Digital Realty: I am long this company and currently sitting on triple digit gains. The growth of data centers has been wonderful for DLR investors and I don't see this slowing anytime soon as cloud growth continues to accelerate and the dominant players seem to be more than willing to allow others manage the real estate aspect of these businesses. A $93 price would represent a 17x multiple of the company's 2016 FFO guidance. This price would equate to a 3.78% yield. An $88 price would represent a 4% yield. These are two levels that I will be looking for and if earnings disappoint and the stock slumps, I will consider adding to my already outsized position as an income play with above average growth prospects.
Lloyds Banking Group: Everything that I said about CS applies here as well. In my opinion, this is a beaten down stock that has potential as a contrarian play. I am disregarding the yield because I don't know if its sustainable, though at 52 week lows in the $2.50 range, I may consider making a small bet in one of our retirement accounts hoping for outsized long-term gains hoping that the U.K. and the E.U. stabilize.
Things slow down a bit on Friday with regard to the earnings pace. I will be following AbbVie (NYSE:ABBV), Anheuser-Busch Inbev (NYSE:BUD), Barclays (NYSE:BCS), Sanofi (NYSE:SNY), and Ventas (NYSE:VTR) who are all scheduled to release earnings before the bell.
AbbVie: I am long this company and although shares have been on a nice run as of late into the mid 60's, I think ABBV offers one of the few compelling valuations in the high yielding space. The company's shares currently trade at 13.5x 2016 EPS estimates. This, combined with a 3.5% yield leads me to believe that shares are attractive at current levels. However, I already have a sizeable position here with a cost basis of $57.09, so I'm not in any rush to add shares. ABBV's reliance on Humira and that drug's upcoming patent cliff is concerning for me, though the company boasts a strong pipeline which it believes will more than replace lost revenues moving forward. Because of the fact that my ABBV position is already full, I will only add shares should they sell off significantly, using yield thresholds as my buy targets. A 4% yield would likely entice me to add exposure. This would mean a share price right around my cost average at $57.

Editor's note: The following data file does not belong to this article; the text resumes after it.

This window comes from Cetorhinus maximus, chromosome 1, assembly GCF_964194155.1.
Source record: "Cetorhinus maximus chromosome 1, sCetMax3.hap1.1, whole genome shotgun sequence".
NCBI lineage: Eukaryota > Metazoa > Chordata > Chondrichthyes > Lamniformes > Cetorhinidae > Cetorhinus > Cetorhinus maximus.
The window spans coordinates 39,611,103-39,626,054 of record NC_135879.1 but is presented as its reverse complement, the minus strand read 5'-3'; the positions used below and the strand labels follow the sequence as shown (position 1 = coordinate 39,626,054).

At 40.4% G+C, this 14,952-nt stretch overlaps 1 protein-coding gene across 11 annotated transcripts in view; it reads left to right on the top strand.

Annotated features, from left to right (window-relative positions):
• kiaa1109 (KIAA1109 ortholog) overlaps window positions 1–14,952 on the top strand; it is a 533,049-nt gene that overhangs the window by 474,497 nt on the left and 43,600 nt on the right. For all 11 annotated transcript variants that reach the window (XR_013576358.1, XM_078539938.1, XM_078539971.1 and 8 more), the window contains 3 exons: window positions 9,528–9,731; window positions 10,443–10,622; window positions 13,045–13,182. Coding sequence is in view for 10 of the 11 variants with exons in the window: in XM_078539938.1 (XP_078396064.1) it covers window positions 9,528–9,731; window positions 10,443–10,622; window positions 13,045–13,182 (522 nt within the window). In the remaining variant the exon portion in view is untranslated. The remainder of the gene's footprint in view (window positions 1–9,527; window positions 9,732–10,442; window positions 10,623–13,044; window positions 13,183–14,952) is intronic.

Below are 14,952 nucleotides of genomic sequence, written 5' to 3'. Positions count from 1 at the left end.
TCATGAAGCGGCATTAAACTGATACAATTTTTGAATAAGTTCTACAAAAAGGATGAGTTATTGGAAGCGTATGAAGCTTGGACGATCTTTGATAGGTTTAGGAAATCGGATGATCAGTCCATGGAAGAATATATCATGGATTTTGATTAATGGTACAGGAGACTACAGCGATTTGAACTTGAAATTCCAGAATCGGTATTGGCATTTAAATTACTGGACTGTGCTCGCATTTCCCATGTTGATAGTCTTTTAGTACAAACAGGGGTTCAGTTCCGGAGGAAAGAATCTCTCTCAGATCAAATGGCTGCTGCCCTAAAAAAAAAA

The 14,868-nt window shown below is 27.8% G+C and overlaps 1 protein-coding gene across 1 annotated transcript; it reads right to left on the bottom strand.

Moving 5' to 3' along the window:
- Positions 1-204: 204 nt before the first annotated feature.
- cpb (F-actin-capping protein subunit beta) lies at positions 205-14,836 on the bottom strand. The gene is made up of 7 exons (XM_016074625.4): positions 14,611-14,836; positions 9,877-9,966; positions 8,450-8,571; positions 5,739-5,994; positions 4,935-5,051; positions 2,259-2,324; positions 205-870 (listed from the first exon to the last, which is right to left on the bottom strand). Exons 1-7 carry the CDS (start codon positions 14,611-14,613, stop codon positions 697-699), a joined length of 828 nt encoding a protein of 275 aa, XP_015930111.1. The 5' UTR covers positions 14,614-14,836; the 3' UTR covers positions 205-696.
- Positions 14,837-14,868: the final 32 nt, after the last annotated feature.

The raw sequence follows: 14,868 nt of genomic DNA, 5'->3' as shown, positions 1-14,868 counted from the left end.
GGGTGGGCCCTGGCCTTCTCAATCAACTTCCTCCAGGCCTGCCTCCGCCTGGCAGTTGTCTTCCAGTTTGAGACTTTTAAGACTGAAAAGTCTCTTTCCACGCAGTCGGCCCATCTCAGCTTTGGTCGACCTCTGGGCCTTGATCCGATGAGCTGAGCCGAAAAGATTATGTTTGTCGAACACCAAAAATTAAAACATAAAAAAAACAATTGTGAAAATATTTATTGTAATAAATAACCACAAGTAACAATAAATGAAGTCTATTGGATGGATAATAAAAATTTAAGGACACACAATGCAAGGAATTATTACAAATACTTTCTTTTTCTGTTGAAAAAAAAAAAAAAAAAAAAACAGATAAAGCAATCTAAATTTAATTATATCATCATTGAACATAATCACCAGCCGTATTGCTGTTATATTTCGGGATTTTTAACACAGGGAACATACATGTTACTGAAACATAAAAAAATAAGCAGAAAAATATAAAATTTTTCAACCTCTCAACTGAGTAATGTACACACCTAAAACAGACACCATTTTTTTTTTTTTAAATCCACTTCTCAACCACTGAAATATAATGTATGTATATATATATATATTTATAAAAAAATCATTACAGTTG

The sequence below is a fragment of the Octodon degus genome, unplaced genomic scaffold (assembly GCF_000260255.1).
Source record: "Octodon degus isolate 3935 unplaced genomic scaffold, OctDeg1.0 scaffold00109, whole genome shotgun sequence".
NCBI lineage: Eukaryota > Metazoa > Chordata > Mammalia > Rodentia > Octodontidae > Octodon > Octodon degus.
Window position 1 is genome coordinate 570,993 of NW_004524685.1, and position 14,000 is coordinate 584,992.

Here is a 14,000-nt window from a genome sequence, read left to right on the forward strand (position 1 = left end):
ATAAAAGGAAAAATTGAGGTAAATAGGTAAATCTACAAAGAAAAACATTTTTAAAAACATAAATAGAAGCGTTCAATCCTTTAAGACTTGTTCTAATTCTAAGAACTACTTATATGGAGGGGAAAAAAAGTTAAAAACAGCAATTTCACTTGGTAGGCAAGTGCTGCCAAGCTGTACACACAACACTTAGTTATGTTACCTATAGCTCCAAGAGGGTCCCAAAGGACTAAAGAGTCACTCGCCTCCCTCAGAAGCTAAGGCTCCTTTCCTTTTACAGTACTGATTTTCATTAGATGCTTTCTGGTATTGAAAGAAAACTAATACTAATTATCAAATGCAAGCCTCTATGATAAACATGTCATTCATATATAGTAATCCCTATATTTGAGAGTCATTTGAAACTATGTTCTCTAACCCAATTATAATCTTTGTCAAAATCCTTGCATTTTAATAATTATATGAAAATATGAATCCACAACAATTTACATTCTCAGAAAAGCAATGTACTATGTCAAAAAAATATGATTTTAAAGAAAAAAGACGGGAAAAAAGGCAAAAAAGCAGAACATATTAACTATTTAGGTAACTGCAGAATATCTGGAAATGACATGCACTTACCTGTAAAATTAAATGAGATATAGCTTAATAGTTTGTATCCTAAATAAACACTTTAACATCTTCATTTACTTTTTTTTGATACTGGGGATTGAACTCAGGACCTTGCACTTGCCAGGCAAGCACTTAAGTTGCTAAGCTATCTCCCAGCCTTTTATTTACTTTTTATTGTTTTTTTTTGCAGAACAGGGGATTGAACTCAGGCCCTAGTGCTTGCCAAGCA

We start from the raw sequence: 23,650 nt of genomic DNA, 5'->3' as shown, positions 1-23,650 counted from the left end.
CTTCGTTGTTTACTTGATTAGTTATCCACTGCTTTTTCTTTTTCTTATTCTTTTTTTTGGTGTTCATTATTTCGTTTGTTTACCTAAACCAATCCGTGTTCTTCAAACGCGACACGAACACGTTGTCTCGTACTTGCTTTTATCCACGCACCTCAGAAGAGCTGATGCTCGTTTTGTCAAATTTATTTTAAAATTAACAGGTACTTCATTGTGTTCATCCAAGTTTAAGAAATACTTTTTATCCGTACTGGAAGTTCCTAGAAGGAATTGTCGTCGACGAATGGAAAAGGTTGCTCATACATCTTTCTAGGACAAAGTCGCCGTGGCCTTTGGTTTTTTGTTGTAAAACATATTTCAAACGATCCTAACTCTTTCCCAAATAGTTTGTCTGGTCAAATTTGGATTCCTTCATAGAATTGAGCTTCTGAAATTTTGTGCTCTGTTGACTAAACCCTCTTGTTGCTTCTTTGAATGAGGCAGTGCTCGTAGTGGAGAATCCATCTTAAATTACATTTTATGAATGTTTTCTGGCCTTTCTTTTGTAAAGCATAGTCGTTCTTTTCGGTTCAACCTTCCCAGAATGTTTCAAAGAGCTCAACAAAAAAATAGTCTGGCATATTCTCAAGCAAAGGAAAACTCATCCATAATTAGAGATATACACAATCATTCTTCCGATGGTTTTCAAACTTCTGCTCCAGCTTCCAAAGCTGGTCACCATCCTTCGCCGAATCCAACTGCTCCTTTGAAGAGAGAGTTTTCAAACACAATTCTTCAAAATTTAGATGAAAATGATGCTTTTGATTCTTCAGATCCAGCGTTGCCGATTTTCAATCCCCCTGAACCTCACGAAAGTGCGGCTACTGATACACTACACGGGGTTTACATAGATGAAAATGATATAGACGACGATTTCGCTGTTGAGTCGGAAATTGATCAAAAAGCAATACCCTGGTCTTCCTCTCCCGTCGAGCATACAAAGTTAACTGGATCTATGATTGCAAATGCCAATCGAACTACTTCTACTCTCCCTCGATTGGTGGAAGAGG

Anheuser-Busch Inbev: This is a company that I've never owned, though I respect its history and expect a bright future for this beer behemoth. I regret not initiating a position when the shares sunk down to the $100 area in February of this year. BUD was one of a handful of companies that I was watching closely bank then, though didn't add because of greed and the quickness of the rebound from the so-called "Dimon bottom." The company's 2016 earnings picture is a bit distorted due to M&A that BUD is taking part in. However, 2017 estimates seem to be back in line with past results and using these forward figures we see that shares are currently trading at 24.5x forward EPS estimates. I would love to buy shares at an 18x forward multiple which would mean a $93 share price (prices in the mid 90's in what I was waiting for back in February); though I don't see things going that low for bud and if shares fall to the $105 range, or a 20x forward multiple, I will likely add a small position trading at fair value hoping to hold for the long-term.
Barclays: Once again, see CS and LYG's write ups. BCS hit a 52 week low of $6.76 on the morning after Brexit. Should shares return to these sub-$7 levels, I will consider adding a small, contrarian position. I know there is a ton of risk involved here but it's hard to ignore the fact that last July this was an $18 stock.
Sanofi: This European based mega-cap pharma company is already beaten up, down 23.5% from its 52 week high. On any further weakness, I will consider buying shares. SNY shares have made a habit of slow and steady growth, both on the top and bottom lines over the past 5 years or so (with the exception of 2013, which was a negative year). Sanofi's dividend hasn't risen in a perfectly straight line like many DGI investors like to see, though it is undoubtedly trending in the right direction and I expect for payments to continue to increase moving forward. The stock is currently trading with a 2.68% yield and a 13.3x multiple on 2016 EPS estimates. These figures seem fair at current levels, though I'd really like to see shares yielding 3%, which would mean a $34.45 share price. Unfortunately, I don't expect to see the stock trade down that far. Because of the already depressed P/E ratio, I will be hoping for prices below $40/share where I would strongly consider initiating a long-term position.
And finally, we come to the end of this week's earnings game plan: Ventas. I am already long this company, currently sitting solid gains. I own VTR as an income play. The stock is currently yielding 4%. I originally bought shares yielding ~5%, though I know in this low rate environment I am unlikely to see a yield like that here until rates rise. VTR is up more than 30% YTD and is trading less than 1% off of its recent 52 week high. I'm not a fan of buying stocks near tops, so for me to add to this high quality position I would need to see significant weakness. I don't expect it, but if VTR were to sell down 15-20%, I'd be a buyer. A share price in the low $60's would represent a 15x FFO multiple on the midpoint of 2016 company guidance. The company's long-term FFO "normal" multiple according to F.A.S.T. Graphs is 13.8x. In a low rate environment I understand a stock like VTR will trade for a higher than average premium, though I think this premium should be in the 10% range vs historical average, not 30%.
Disclosure: I am/we are long ABBV, V, CELG, HSY, VTR, BX, GOOGL, V, MA, DLR.
I wrote this article myself, and it expresses my own opinions. I am not receiving compensation for it (other than from Seeking Alpha). I have no business relationship with any company whose stock is mentioned in this article.